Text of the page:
Don’t Beat Yourself

RGIII Vikings Loss 11.6.13

I like RGIII. I do; I really do. He’s athletic, affable, and articulate. He’s the kind of player you can root for, no matter who “your” team is. That being said, I don’t like the Redskins. I don’t.  For one thing, they (the Redskins) expect RGIII to put them on his back and carry them to the Promised Land. Aint gona’ happen.  Why? Because the Redskins keep beating themselves.

The Redskins led Denver by 14 points late in the third quarter and lost. They led San Diego by 10 points in the fourth quarter and needed a goal-line stand to force overtime. And they blew a 13-point lead against Minnesota. Don’t beat yourself.

Vikings quarterback Christian Ponder went 17 for 21 for 174 yards with two touchdowns and an interception. On the other hand, Griffin was 24 for 37 for 281 yards, three touchdowns and no turnovers and the Redskins led 27-14 early in the third quarter. He also ran seven times for 44 yards.  In other words, the Redskins lead the Vikings in nearly every statistical category except one: the final score. The Redskins won the battles but lost the war.  Don’t beat yourself.

And to top it all off, when they were out of time-outs, Griffin ran for 12 yards on fourth-and-1 at his own 49 right after the 2-minute warning. On fourth-and-goal with 32 seconds left, his throw to the corner of the end zone was caught by Santana Moss with only one foot in bounds.  Unbelievable. They snatched defeat right out of the hands of victory. Isn’t that supposed to be the other way around?

So, my message to RGIII and to the rest of us when we find ourselves in similar circumstances is this: don’t beat yourself.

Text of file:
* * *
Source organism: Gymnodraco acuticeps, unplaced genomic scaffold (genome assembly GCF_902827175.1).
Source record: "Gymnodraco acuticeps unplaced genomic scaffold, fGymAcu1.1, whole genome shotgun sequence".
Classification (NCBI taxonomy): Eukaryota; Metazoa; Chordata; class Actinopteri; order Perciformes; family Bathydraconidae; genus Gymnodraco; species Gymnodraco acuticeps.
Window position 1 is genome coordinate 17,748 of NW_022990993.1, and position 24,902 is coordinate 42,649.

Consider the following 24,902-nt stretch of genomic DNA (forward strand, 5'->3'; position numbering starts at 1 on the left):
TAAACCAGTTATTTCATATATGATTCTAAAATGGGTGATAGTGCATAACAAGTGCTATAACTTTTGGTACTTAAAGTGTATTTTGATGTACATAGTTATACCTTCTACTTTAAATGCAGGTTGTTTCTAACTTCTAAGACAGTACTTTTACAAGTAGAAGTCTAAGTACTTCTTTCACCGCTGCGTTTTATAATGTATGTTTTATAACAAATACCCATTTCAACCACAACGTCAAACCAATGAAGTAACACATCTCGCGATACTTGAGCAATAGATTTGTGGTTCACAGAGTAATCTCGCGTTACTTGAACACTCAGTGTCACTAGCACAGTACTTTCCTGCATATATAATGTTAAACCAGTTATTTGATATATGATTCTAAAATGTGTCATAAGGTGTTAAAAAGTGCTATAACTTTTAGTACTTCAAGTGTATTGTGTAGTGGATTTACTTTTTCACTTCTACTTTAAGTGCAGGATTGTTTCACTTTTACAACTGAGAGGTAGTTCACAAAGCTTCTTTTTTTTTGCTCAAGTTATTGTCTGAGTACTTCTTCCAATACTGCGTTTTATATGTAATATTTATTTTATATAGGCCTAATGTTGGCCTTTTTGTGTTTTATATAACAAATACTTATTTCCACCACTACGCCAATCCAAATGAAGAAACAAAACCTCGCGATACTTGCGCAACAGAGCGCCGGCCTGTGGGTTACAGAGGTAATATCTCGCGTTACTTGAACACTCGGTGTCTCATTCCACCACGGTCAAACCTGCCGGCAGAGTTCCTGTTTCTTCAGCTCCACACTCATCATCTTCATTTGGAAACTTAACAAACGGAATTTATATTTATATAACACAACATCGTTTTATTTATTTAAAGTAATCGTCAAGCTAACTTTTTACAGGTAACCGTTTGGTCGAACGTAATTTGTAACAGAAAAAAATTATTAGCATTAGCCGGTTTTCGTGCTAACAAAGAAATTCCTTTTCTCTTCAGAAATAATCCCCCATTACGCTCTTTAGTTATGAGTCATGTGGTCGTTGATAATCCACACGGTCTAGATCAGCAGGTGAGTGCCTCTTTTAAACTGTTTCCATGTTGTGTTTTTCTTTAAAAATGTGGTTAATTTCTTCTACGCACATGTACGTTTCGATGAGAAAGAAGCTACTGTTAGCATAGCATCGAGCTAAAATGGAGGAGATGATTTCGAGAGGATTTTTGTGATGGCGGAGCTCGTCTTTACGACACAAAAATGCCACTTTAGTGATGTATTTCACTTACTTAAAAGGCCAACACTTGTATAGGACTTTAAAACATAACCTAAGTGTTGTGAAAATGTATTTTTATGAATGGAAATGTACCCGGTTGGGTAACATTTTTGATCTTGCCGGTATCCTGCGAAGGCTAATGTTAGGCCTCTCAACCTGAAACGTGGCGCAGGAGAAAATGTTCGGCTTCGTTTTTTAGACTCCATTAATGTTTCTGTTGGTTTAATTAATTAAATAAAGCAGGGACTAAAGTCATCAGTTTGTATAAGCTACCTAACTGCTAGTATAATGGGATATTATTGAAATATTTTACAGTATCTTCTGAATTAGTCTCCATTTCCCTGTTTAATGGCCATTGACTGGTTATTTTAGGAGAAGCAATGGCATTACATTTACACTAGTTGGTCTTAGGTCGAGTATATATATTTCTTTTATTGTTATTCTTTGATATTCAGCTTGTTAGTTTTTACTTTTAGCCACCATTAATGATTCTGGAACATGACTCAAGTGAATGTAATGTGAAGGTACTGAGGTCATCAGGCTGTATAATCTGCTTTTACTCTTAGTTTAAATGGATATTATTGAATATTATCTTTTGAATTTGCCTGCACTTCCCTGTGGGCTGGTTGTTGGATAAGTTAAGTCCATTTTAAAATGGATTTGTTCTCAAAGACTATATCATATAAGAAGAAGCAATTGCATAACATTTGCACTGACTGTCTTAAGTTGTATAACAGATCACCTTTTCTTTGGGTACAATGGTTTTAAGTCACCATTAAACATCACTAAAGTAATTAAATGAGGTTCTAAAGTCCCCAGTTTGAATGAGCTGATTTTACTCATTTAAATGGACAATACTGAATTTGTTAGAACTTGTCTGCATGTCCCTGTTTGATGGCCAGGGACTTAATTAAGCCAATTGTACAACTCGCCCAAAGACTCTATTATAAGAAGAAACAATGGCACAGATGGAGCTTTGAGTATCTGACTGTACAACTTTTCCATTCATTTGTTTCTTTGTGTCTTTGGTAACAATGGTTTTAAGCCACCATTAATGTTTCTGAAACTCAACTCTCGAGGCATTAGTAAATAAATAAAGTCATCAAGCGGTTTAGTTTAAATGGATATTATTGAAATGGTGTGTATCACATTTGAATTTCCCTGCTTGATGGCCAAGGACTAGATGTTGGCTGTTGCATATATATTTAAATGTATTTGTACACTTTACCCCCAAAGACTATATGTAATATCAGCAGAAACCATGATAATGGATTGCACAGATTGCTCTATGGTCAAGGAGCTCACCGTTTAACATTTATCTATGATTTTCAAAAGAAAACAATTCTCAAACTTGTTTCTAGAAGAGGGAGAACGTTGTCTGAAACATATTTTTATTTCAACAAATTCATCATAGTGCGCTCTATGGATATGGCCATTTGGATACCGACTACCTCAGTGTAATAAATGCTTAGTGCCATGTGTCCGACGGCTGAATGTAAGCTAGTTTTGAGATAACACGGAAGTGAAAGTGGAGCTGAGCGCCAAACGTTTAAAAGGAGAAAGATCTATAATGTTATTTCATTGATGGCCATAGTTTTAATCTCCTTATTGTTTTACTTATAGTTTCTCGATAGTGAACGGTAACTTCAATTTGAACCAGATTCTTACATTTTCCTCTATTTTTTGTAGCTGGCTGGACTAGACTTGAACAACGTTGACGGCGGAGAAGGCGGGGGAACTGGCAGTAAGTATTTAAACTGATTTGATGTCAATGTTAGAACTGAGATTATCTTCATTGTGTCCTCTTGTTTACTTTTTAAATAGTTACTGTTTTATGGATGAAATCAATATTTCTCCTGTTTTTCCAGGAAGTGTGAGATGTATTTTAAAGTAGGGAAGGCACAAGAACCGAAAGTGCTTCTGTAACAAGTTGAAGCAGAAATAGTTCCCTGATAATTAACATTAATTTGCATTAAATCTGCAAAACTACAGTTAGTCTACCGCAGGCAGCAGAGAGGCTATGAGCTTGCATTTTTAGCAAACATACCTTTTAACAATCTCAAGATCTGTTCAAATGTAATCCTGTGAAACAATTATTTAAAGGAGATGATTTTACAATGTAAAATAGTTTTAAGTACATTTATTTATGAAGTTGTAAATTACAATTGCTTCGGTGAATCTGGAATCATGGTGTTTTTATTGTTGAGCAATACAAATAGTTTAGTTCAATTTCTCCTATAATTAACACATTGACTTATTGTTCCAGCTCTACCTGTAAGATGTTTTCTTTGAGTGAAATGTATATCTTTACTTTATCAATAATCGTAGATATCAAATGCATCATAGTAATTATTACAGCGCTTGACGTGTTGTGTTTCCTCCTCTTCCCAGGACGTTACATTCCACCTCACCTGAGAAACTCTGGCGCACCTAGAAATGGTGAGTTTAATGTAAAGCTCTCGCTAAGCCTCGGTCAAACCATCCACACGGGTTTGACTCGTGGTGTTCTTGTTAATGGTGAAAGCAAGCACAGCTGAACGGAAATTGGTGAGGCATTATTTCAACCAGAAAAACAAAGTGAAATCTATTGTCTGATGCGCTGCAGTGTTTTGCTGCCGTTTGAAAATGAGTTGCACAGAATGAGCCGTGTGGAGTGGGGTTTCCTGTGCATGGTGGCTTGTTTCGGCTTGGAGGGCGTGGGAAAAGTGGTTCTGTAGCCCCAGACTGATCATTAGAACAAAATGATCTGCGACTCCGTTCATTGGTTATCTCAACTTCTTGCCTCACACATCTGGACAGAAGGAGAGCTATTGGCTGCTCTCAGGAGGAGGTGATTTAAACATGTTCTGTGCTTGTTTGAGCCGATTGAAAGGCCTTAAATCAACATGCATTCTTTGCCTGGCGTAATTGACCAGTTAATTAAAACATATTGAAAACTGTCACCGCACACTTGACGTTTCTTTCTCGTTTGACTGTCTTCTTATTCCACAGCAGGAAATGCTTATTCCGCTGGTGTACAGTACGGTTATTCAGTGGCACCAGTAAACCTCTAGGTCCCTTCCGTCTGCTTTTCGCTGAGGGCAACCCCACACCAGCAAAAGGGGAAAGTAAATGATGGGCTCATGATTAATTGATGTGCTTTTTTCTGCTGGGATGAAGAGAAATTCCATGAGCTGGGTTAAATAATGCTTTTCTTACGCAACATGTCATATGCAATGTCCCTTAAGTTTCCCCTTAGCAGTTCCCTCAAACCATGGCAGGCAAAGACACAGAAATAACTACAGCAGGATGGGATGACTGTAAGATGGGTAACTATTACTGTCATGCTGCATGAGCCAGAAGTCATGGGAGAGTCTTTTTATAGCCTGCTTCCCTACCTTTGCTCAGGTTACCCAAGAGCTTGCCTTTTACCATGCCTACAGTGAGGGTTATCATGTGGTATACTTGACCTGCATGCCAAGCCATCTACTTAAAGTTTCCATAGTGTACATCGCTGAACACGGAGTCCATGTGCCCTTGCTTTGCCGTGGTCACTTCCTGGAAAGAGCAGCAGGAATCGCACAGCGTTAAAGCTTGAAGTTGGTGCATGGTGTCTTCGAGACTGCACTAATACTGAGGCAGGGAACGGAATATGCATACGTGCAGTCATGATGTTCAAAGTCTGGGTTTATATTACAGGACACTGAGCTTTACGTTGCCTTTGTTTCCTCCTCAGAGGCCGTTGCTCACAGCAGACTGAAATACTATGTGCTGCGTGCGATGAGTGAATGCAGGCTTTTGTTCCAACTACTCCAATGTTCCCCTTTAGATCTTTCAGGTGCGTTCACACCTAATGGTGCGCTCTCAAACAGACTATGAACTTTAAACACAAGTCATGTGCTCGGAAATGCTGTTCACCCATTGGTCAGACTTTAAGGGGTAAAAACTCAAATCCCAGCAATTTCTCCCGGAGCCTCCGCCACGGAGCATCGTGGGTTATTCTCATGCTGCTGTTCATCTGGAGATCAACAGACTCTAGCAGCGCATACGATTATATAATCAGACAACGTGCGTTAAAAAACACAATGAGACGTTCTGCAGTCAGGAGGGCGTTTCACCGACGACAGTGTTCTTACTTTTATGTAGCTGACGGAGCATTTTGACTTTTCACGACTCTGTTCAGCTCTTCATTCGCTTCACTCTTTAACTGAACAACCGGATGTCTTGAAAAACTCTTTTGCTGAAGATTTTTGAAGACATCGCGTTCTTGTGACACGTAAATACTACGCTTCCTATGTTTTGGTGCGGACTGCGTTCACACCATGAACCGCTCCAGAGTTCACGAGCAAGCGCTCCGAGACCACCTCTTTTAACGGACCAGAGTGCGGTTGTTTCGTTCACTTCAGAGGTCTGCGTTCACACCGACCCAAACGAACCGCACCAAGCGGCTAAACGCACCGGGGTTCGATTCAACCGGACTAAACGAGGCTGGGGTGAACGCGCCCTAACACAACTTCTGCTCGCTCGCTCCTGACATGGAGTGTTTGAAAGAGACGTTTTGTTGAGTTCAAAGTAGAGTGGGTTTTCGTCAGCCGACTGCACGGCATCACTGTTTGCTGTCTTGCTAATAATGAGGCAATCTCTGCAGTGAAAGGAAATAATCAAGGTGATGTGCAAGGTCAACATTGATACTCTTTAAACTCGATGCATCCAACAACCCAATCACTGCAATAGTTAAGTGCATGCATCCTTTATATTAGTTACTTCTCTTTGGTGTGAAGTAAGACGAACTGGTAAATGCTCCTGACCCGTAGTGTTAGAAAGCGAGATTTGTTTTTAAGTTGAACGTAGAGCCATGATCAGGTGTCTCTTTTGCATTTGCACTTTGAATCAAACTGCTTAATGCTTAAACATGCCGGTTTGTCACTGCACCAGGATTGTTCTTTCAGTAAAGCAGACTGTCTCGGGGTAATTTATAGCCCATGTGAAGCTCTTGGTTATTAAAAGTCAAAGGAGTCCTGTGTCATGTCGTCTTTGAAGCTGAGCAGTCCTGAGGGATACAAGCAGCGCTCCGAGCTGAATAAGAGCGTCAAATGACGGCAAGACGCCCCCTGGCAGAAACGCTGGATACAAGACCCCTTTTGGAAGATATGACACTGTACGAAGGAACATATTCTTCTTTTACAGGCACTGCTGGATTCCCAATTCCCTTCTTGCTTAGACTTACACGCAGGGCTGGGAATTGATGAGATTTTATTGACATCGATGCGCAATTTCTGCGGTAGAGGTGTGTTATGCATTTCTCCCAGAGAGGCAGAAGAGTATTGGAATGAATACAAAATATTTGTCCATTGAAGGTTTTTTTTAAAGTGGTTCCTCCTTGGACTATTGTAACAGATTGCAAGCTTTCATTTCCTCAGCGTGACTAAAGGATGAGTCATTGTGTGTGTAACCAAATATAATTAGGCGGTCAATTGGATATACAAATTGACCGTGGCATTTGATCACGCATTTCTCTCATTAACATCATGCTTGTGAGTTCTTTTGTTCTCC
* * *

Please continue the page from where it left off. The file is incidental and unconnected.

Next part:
At one point in his life, Peter was beating himself. He was cold-blooded and hot-headed. He’d cut you off and do you in, just for something to do. Peter was the kind of guy who couldn’t win for losin’; he just couldn’t get out of his own way.  Spiritually speaking, he had audacity and tenacity, yet he lacked veracity. When asked if he knew Jesus, he lied.  When asked if he would deny Jesus, he went too far.  He spoke too soon and moved too fast. In the Garden of Gethsemane, he unwisely tried to defend Jesus and in the process cut off a soldier’s ear.  Then, to top it all off, AFTER Jesus rose from the dead, Peter said, “I’m going back to fishing.”  Peter was beating himself.

But thank God for Jesus. Jesus was on Peter’s side.  Jesus reassured Peter, comforted Peter, and gave him another chance.  And Jesus always reassures us, and comforts us when we’re down and gives us another chance.  The world and the devil are forever trying to beat us up and tear us down. Don’t let them. Lean on the everlasting Arms, and encourage yourself in the Lord.  

Hang in there. Be patient; things will work out.  Hang (on) in there. Continue to try even though it’s hard and rough and tough.  Even though life and living can be very difficult at times, you can win when you have Jesus on your side. So don’t beat yourself. 

“Try, Try Again”

Elway and Manning

Peter messed up, not once nor twice. He failed and the failure was not private, but public, for all the world to see. He put his foot in his mouth more times than he’d like to admit (and so have you and I). He was a rough-neck, loud mouth, think second-act first kind of guy who needed to repent more times than he wanted to. 

Consider the dark side of Peter’s resume: he rebuked Jesus, then went on to tell the Lord that he would never allow him to wash his feet; he cut off the ear of a soldier (he wasn’t aiming for his ear); he denied he even knew Jesus, and cussed a soldier out to prove it; then, to top it all off, he went back to fishing even after the resurrection. Through it all, Peter did not quit, but he got back up and tried again.

Jesus corrected Peter time and again.  Jesus also told him to repent more times than the law allowed.  Remember, Peter’s the one who asked Jesus how many times he should forgive his neighbor.  It’s not that he didn’t want to forgive; it’s just that he thought that there should be a limit on forgiveness.  And so do we.  Peter is the poster child for the old adage, “If at first you don’t succeed, try, try again.”

And so was John Elway.  With all of this early season talk of Peyton Manning (the best comeback quarterback ever? We’ll see . . .) and the Broncos being Super Bowl-bound, let’s revisit the first Denver quarterback who persevered and overcame setback after setback and disappointment after disappointment.  John Elway knew the importance of the words “try, try again.” Continue reading